Talasbek Asemkulov’s A Life at Noon, translated into English by Shelley Fairweather-Vega, is an artistically risky enterprise. Billed as the first post-Soviet novel from Kazakhstan to appear in English, A Life at Noon is a lightly fictionalized autobiography of one of Kazakhstan’s leading artists. Author Talasbek Asemkulov (1955-2014) was known as an accomplished author, screenwriter, and literary critic, but he was revered as a scholar, performer, and master craftsman of the stringed dombyra, Kazakhstan’s national instrument. In addition to its main dramatic arc, Asemkulov’s novel offers considerable insight into Kazakh musical traditions, the heartbeat and de facto repository of Kazakh history and culture. Using the medium of the novel to explore aspects of Kazakh musical history—a tradition that was conveyed orally from performer to performer until the Soviet-era repression of Kazakh artists—Asemkulov tests the conventions of both art forms to preserve and extend a cultural legacy that was nearly annihilated by the Soviets.
Set in the 1960s, A Life at Noon falls into three main thematic sections: a domestic drama that involves a family secret; an interlude of storytelling and song that explores the musical traditions of Kazakh culture; and the coming-of-age tale of a musical master-in-training. Any one of these themes would be more than enough for a first novel, but Asemkulov is concerned with much more than the merely personal. A Life at Noon also explores the bitter legacy of Russian and Soviet empire for traditionally nomadic, equestrian, Muslim Kazakh culture. In the introduction to the Russian translation of A Life at Noon (included by Fairweather-Vega in her English translation), Asemkulov’s widow, the writer Zira Naurzbayeva, notes in passing that two man-made famines between 1919 and 1932, both the result of Soviet policy, ended in the death of between one-third and one-half of all Kazakh people. The collective trauma caused by Soviet indifference to the history, traditions, and culture of the Kazakh people, let alone their lives, undergirds Asemkulov’s story.
The first lines of the novel, told from a little boy’s perspective, set the tone: “He had no way of knowing what a happy childhood was. He could no longer remember whether he had even had a childhood. His life had been lived, and that was it. There had been more bitter than sweet in it, more regrets and sorrow than joys” (3). Immediately thereafter, the sensitive young protagonist and budding musician Azhigerei, himself traumatized by physical abuse and mental cruelty, witnesses a shocking act of domestic violence. Violence between spouses, between parents and children, among children, and across all layers of society echoes throughout the novel. The males of the extended family regularly disappear into the Red Army, where they experience the nearly unimaginable brutality of the Second World War, and also into Soviet prison camps, where only the lucky survive long enough to return home. Towards the end of the novel, Azhigerei’s father figure, the master musician Sabyt, describes returning to Kazakhstan after several decades spent in the Soviet penal system:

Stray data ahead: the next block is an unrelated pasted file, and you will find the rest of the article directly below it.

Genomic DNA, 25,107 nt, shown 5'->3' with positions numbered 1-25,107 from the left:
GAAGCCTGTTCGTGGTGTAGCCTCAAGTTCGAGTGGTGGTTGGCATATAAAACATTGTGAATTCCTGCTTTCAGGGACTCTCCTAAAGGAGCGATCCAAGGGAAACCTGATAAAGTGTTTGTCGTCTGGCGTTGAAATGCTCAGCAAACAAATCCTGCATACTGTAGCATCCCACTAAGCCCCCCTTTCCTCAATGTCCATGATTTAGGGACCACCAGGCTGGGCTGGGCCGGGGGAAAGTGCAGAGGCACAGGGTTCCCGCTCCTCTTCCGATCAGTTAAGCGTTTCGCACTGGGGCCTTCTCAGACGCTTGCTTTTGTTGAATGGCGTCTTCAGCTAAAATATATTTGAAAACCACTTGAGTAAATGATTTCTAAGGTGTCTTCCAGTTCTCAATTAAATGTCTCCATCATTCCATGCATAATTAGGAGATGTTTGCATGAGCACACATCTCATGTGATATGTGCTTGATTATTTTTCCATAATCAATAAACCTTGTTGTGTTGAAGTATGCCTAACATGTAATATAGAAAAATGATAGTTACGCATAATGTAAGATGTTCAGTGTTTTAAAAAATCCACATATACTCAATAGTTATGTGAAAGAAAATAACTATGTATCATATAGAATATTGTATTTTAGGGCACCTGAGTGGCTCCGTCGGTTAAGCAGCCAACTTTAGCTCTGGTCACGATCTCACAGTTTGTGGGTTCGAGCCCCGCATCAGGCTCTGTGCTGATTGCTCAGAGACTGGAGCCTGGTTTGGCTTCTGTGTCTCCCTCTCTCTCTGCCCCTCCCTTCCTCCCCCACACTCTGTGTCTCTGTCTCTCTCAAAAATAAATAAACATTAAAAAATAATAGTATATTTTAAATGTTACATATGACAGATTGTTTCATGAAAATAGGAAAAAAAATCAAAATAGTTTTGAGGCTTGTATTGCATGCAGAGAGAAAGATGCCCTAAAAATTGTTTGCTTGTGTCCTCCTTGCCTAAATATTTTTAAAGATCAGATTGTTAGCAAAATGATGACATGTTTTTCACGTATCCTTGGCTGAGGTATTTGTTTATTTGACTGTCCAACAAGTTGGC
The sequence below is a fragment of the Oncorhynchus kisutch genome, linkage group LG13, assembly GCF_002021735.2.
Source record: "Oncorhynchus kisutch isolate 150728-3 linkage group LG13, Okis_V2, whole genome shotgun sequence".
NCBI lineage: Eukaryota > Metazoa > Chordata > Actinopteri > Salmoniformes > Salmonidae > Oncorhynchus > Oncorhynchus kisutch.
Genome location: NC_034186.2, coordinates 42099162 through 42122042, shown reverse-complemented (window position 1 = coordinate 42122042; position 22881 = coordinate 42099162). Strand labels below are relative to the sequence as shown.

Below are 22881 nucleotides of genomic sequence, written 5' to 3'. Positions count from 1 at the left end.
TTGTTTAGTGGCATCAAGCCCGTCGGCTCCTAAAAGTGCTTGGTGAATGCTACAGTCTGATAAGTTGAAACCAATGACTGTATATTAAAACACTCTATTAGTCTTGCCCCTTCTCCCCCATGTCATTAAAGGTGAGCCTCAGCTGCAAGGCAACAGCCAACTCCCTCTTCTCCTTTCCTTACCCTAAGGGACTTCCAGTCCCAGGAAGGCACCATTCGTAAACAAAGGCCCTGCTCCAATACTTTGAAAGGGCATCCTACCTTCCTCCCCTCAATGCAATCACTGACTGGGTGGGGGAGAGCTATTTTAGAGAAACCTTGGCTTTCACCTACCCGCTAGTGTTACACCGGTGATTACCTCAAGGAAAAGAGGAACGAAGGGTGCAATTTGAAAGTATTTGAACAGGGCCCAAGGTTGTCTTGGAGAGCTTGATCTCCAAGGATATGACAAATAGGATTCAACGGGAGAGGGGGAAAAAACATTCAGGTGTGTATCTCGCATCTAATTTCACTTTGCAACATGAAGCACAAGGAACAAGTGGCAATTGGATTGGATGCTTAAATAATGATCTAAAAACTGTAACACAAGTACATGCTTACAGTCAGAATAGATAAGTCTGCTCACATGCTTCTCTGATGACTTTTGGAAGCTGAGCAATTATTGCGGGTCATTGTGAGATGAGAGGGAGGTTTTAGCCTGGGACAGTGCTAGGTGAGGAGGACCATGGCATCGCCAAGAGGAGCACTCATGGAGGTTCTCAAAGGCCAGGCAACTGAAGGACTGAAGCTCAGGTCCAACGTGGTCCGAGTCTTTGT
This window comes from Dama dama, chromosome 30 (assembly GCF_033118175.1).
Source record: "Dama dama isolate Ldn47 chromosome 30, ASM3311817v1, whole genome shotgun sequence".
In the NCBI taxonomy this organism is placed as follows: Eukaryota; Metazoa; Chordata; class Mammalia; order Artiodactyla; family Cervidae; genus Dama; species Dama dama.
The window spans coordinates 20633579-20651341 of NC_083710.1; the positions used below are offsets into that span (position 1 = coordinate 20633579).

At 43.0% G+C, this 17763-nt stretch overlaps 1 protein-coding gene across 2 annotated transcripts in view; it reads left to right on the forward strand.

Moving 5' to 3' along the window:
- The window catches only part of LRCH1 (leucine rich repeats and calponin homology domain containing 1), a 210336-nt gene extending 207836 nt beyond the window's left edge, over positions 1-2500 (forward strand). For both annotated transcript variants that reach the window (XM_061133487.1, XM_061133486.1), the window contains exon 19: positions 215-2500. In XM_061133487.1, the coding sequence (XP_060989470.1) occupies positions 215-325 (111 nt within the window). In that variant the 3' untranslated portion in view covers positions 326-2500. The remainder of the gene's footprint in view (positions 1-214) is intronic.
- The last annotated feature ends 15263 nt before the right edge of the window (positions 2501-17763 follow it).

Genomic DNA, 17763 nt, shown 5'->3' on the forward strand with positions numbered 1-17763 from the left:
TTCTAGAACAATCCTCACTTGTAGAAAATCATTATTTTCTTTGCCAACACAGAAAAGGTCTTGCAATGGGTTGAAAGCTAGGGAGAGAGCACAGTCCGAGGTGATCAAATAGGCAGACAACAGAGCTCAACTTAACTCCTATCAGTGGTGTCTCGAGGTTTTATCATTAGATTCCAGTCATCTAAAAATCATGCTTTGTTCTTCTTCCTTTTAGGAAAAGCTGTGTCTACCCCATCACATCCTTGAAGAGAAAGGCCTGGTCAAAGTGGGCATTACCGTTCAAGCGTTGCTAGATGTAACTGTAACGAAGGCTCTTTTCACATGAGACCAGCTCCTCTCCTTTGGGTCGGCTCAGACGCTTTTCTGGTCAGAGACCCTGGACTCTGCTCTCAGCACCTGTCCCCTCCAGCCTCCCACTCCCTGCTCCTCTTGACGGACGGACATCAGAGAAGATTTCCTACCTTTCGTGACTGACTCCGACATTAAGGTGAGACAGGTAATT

I wanted to see my musician friends I hadn’t seen for over thirty years. I couldn’t find any of them. Some had been executed. Some had died in prison, most had died from hunger. It turned out those bowls of prison swill had saved my life. Before, every second person you met in Karkaraly had been a singer, and every third man played the dombyra. Everyone played Tattimbet’s kuys. Now, it was as if none of that had ever happened. Karkaraly held nothing for me, and I left that evening. I put my horse in full gallop and I tore open the shirt on my chest. I screamed and I sobbed. And suddenly, the souls of departed kuyishis [music masters] surrounded me. They consoled me and led my horse by the halter.
I don’t remember reaching Aykyz. When I woke up, I was in the aul. I realized that I would die that way, with nobody to teach, that everything would disappear with me. (194)
Disturbing though many events of the novel are, Naurzbayeva notes that “the material for the book was carefully curated. The most tragic moments in the lives of the prototypical protagonists have been played down or discarded…to avoid distracting the reader’s attention from the main topic: the music” (ix).
While A Life at Noon ably tells the story of Azhigerei, its main topic is indeed the music, a much more difficult subject for a novel. Asemkulov works to both commemorate and resurrect Kazakh musical tradition, a tradition imperiled by Soviet persecution of artists and by directives to create scripted musical ensembles from what had been an individual, oral tradition. In one particularly moving sequence, Asemkulov describes Sabyt’s use of a single musical motif, just a few sounds, to reconstruct a lost kuy (musical composition) for the dombyra: